It’s not just the will to win. It is the desire to stick with that will. Do you have it? The funny thing is everyone thinks they do. It is not how loud you shout. It is not how upset you get. It is calling upon your resources to find a way to get the job done. Determination is the fuel that drives you to succeed.
It is also about sharing it with your teammates. Helping them by your encouragement and actions. Whether it’s fighting through adversity or . . .
THE OBSTACLE finishing out the match by holding off a comeback. Your team was up 5-1 and now its 5-4.
THE CHALLENGE You can’t win the match by yourself. But you have to do your part.
THE SOLUTION First of all a well placed timeout can help. But that’s on coach. Now, here is where a sustained ‘will to win’ comes in. This is when you need to know what you abilities are, know your game and call it out. Determination is a quality that can be contagious. In our challenge the use of your determination is to forget the score and play one point at a time is key.
At first glance, you may be wondering why appreciation needs to be part of your mental game to play at the highest level of our sport. The majority of players who reach the Pro ranks thank their family for all the work that goes into supporting the kind of emphasis it takes to play Pro.
But it goes way beyond that. Sure, you’ve sacrificed a lot, but you’re not alone. You know this and you may even say it on occasion, but when it’s time for action to speak louder than words. . .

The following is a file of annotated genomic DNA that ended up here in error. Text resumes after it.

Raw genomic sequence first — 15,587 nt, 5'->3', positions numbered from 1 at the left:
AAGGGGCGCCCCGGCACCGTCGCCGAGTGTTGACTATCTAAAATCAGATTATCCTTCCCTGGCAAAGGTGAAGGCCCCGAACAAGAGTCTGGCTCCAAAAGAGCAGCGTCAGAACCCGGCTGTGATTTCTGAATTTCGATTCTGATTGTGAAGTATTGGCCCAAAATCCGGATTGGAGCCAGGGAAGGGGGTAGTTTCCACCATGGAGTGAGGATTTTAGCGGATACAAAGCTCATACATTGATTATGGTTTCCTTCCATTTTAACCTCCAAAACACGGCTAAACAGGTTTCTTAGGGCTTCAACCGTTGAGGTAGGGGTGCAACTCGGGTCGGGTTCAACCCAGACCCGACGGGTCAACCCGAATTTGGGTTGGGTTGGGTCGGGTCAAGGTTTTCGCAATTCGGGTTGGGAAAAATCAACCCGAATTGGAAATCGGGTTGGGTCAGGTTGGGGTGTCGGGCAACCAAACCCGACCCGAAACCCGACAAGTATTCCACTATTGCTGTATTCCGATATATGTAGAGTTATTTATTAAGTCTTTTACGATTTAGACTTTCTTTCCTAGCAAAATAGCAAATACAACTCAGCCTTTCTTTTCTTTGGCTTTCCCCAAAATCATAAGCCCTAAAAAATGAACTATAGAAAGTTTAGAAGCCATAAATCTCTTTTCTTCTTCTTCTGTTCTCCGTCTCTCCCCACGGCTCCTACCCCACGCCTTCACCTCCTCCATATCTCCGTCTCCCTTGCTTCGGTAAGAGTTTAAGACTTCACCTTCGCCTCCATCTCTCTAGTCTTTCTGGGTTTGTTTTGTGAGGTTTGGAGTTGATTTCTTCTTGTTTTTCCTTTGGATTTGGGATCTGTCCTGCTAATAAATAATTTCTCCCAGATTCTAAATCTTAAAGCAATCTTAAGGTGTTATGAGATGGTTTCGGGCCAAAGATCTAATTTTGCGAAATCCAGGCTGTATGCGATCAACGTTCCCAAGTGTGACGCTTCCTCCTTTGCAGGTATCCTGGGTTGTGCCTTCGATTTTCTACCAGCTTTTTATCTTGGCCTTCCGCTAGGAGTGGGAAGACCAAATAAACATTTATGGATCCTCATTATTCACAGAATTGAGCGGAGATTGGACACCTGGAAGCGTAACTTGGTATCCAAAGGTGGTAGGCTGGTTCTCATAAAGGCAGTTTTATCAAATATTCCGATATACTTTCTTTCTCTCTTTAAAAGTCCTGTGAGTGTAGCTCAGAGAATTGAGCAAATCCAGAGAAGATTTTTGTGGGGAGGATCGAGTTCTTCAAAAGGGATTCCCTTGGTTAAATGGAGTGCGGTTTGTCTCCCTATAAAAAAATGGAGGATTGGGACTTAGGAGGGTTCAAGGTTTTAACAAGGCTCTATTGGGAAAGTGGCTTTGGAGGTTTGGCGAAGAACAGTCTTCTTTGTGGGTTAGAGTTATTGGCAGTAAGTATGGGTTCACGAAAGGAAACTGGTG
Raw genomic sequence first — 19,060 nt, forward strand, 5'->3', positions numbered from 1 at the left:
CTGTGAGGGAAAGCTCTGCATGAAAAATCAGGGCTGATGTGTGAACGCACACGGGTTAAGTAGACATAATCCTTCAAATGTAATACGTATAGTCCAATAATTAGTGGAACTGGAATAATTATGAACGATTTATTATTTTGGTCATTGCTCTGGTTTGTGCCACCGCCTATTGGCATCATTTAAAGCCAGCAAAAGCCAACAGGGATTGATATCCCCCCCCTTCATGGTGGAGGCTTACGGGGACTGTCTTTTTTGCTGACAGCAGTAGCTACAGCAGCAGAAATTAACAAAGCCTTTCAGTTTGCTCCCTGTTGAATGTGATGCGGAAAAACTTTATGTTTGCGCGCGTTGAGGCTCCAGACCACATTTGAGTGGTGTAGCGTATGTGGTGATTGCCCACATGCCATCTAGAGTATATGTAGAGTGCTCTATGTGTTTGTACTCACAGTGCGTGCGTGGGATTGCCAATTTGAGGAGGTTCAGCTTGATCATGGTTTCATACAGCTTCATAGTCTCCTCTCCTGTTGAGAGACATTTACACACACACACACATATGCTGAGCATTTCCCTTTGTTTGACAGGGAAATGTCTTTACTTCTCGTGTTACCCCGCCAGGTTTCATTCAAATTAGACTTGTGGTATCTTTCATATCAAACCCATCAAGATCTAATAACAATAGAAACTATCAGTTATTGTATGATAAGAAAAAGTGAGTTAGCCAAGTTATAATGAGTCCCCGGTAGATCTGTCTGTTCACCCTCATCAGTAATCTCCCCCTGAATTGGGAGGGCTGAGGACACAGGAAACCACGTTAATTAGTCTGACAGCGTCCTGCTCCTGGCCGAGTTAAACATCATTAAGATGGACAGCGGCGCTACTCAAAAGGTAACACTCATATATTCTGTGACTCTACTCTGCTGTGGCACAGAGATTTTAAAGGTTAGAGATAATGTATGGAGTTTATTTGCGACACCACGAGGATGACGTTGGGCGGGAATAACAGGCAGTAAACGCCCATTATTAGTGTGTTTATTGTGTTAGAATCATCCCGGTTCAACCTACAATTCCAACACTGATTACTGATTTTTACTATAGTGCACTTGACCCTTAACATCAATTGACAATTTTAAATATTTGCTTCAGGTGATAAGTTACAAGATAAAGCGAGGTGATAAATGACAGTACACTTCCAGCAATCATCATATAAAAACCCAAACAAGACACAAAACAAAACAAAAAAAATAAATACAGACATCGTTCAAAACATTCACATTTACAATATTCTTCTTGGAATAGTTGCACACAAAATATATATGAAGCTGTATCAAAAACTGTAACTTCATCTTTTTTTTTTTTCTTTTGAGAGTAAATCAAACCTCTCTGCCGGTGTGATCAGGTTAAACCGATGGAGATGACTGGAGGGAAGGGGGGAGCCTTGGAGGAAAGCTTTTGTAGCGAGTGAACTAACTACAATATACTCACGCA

THE OBSTACLE will you rationalize reasons to miss a practice. Yeah, the tournament is still a month away. Maybe the team as a whole is buying in, but you are just not feeling it.
THE CHALLENGE To be there when you needed. To put team above self.
THE SOLUTION More than one Pro team has tossed in the towel with lack of appreciation being the final straw. Whether or not your ‘feeling’ a practice or any arrangement a team may have setup, you show appreciation. It is necessary in divisional play and IF you want to play on the Pro level, there is no option for being indifferent. The enthusiasm you muster for whatever the team needs will translate into a good vibe for yourself and your teammates.
Respect is the foundation on which a good team is build. We respect the efforts of everyone involved. We respect what a team’s history and former players have done for the game. We must respect the game. Without respect, we lose the ability to view ourselves as part of a whole. In a team sport that relies on coordinated efforts, the absence of respect is disastrous.
One way we show respect can be in team meetings. Not talking over one another, genuinely listening and weighing in where appropriate shows respect. Still another way is on the field. How do you show respect when . . .
THE OBSTACLE you just lost a tough match? It was close and hotly contested, but in the end the other team prevailed. You feel sick about it, knowing your team should have won. In Pro paintball you will be shaking hands following the match. The last thing you want to do is go out onto the field and give the other team credit for beating you.
THE CHALLENGE To go out with your team and acknowledge the other teams accomplishment.
THE SOLUTION You don’t have to like it. But it’s part of the game. The ability to recognize a loss and move on showing respect does a number of things. You can use it as motivation. Believe it or not I’ve seen captains not go out with their team after a loss. The message that needs to be embraced here is;”We stand together and we fall together”. Tomorrow is another day. You tuck that little piece of knowledge away and you respect the game.
So there is a lot that goes into playing Pro paintball. I don’t know of one player who embodies all the physical skills of Part 1 with the mental skills of Part 2 perfectly. IF you find satisfaction in the pursuit of being the complete player, then you’re on the right path.